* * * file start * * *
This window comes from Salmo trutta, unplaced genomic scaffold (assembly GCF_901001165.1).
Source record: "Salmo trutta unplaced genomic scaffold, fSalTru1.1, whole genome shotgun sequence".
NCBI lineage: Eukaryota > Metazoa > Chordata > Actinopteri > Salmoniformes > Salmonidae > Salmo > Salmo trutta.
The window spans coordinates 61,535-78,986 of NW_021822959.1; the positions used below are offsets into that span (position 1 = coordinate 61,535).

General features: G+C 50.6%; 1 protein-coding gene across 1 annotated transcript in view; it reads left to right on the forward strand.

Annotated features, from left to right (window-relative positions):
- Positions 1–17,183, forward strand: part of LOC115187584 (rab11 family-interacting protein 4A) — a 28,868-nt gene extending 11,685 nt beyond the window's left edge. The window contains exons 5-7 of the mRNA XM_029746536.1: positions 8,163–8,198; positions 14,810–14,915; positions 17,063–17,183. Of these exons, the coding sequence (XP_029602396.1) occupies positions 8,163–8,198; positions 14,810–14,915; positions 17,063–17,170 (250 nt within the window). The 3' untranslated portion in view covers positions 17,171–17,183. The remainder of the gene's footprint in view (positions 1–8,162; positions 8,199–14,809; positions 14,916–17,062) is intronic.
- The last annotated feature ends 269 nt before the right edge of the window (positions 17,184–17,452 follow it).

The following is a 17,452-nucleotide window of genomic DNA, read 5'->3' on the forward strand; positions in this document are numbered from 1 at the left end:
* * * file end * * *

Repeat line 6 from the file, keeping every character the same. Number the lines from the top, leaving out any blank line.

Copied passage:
Annotated features, from left to right (window-relative positions):